Foundation and Formation
Lübeck became a base for merchants from Saxony and Westphalia trading eastward and northward. Well before the term Hanse appeared in a document (1267), merchants in different cities began to form guilds or Hansa with the intention of trading with towns overseas, especially in the economically less-developed eastern Baltic. This area was a source of timber, wax, amber, resins, furs, along with rye and wheat brought down on barges from the hinterland to port markets. The towns raised their own armies, with each guild being required to provide levies when needed. The Hanseatic cities came to each other's aid, and commercial ships often had to be used to carry soldiers and their arms.
Visby functioned as the leading centre in the Baltic before the Hansa. Sailing east, Visby merchants established a trading post at Novgorod, and they called it Gutagard (it was also known as Gotenhof). This was established in 1080. Merchants from northern Germany at first also stayed in this Gotlander settlement. Yet later, they established their own trading station in Novgorod, known as Peterhof, which was further up from the river. This took place in the first half of the 13th century. In 1229, German merchants at Novgorod were granted certain privileges, which made their position more secure.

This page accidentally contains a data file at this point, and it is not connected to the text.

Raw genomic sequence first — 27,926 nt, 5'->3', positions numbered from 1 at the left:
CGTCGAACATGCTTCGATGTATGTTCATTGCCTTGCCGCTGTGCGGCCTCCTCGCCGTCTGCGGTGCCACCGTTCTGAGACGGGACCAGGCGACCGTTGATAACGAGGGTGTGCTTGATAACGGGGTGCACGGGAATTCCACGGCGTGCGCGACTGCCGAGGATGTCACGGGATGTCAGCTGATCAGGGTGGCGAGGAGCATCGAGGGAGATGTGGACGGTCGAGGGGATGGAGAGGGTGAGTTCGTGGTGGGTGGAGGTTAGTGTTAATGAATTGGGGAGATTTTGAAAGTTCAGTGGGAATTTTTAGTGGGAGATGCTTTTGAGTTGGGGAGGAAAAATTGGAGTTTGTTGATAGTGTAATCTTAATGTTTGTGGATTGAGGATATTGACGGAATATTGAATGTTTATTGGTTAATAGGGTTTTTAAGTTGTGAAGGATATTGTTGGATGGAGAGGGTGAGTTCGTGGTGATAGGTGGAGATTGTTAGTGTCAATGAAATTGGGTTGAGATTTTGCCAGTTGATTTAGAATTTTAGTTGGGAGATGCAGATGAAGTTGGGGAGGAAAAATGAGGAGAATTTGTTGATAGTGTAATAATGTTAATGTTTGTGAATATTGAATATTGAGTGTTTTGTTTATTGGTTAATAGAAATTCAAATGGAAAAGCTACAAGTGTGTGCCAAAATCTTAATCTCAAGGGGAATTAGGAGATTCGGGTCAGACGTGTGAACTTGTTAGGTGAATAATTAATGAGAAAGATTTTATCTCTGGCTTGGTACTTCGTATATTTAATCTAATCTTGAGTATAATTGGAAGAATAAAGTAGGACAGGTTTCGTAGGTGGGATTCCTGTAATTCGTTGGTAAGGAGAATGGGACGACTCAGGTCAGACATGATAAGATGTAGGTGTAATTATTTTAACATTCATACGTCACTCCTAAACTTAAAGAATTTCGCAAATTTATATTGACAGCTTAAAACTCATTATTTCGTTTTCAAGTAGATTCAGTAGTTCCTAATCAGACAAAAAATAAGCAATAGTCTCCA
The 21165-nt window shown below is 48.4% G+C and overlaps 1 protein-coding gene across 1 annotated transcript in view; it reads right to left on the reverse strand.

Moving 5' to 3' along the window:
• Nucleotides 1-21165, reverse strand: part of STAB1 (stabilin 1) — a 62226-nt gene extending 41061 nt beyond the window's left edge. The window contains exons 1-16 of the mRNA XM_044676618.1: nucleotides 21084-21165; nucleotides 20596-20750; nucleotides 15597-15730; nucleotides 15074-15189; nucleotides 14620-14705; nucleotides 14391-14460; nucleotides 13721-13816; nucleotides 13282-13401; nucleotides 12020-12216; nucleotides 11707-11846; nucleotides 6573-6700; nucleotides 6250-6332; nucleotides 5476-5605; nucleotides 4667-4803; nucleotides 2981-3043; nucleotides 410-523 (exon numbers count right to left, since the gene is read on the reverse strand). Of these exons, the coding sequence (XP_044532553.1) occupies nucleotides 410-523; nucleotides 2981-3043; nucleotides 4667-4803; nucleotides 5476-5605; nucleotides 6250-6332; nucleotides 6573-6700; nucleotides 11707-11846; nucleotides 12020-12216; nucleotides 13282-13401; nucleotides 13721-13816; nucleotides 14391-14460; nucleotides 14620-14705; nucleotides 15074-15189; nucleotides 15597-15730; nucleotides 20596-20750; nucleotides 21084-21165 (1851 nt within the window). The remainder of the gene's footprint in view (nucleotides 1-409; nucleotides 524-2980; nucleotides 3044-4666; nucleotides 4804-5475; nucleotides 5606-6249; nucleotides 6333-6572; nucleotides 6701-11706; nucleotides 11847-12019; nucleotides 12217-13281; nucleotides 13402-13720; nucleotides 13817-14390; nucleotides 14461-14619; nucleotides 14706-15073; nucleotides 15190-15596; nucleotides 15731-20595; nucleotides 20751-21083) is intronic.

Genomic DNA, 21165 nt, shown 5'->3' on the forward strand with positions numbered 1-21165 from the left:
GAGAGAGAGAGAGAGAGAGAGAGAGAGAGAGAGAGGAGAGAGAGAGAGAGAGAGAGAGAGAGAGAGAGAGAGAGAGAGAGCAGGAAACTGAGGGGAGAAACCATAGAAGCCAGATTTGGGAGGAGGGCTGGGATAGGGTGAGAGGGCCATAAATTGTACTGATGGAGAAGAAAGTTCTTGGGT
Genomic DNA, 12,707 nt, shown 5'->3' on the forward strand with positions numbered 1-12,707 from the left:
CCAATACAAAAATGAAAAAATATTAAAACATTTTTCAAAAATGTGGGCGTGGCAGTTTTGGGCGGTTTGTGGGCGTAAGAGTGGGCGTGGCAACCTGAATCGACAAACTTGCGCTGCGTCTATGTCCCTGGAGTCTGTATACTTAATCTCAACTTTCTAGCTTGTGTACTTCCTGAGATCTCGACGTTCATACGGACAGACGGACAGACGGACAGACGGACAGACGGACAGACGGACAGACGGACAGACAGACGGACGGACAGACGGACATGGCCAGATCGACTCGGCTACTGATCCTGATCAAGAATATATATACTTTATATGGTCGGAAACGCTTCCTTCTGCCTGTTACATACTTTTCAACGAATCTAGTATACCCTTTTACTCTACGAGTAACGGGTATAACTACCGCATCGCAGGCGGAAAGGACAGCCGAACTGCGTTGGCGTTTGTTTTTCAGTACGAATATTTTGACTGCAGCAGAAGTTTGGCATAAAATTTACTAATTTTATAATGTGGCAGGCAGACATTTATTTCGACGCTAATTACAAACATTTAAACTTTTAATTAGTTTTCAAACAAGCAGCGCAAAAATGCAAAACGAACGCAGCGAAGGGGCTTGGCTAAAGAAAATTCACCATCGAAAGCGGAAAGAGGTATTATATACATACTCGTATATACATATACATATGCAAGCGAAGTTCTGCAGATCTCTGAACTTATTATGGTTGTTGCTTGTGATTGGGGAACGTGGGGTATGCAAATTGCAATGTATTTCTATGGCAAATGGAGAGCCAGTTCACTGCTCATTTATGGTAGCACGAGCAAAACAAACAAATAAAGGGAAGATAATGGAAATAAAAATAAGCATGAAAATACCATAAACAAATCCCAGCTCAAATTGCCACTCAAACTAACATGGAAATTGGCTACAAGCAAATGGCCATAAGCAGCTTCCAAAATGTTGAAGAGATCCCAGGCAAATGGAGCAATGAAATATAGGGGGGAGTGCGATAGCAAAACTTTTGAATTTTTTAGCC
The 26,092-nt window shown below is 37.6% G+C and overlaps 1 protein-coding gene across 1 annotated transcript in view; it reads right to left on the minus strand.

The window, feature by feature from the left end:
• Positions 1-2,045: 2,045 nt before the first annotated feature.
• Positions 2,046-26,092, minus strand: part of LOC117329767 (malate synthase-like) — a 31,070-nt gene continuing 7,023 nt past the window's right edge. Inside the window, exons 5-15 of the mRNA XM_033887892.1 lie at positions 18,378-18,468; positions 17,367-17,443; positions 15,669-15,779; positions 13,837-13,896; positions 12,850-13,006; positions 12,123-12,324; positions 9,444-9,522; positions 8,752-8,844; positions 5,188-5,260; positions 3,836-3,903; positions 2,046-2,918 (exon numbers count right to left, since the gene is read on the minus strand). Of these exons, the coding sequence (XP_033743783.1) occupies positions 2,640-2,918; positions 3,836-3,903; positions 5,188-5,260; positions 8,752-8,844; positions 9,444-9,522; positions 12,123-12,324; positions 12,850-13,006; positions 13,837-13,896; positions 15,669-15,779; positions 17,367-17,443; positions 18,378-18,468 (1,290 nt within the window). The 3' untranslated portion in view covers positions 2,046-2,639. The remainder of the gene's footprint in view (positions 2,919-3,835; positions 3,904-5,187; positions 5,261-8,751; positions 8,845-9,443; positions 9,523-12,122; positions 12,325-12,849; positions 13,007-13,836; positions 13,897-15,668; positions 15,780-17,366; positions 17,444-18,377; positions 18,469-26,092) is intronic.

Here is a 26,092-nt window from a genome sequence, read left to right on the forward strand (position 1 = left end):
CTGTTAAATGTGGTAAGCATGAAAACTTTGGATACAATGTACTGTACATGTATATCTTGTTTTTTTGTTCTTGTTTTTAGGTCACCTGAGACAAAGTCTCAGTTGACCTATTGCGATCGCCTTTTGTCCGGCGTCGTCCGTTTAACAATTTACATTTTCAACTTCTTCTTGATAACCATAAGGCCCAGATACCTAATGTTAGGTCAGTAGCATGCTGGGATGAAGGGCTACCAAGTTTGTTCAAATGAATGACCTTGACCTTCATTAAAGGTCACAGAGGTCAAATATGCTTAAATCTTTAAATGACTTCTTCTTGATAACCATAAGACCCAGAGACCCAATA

Before the foundation of the League in 1356 the word Hanse did not occur in the Baltic language. The Gotlanders used the word varjag.
Hansa societies worked to remove restrictions to trade for their members. For example, the merchants of the Cologne Hansa convinced Henry II, King of England to free them (1157) from all tolls in London and allow them to trade at fairs throughout England. The "Queen of the Hansa", Lübeck, where traders were required to trans-ship goods between the North Sea and the Baltic, gained the Imperial privilege of becoming a free imperial city in 1227, as previously its later partner Hamburg in 1189.
In 1241, Lübeck, which had access to the Baltic and North Sea fishing grounds, formed an alliance—a precursor of the League—with Hamburg, another trading city, which controlled access to salt-trade routes from Lüneburg. The allied cities gained control over most of the salt-fish trade, especially the Scania Market; and Cologne joined them in the Diet of 1260. In 1266, Henry III granted the Lübeck and Hamburg Hansa a charter for operations in England, and the Cologne Hansa joined them in 1282 to form the most powerful Hanseatic colony in London. Much of the drive for this co-operation came from the fragmented nature of existing territorial government, which failed to provide security for trade. Over the next 50 years the Hansa itself emerged with formal agreements for confederation and co-operation covering the west and east trade routes. The principal city and linchpin remained Lübeck; with the first general Diet of the Hansa held there in 1356, the Hanseatic League acquired an official structure.
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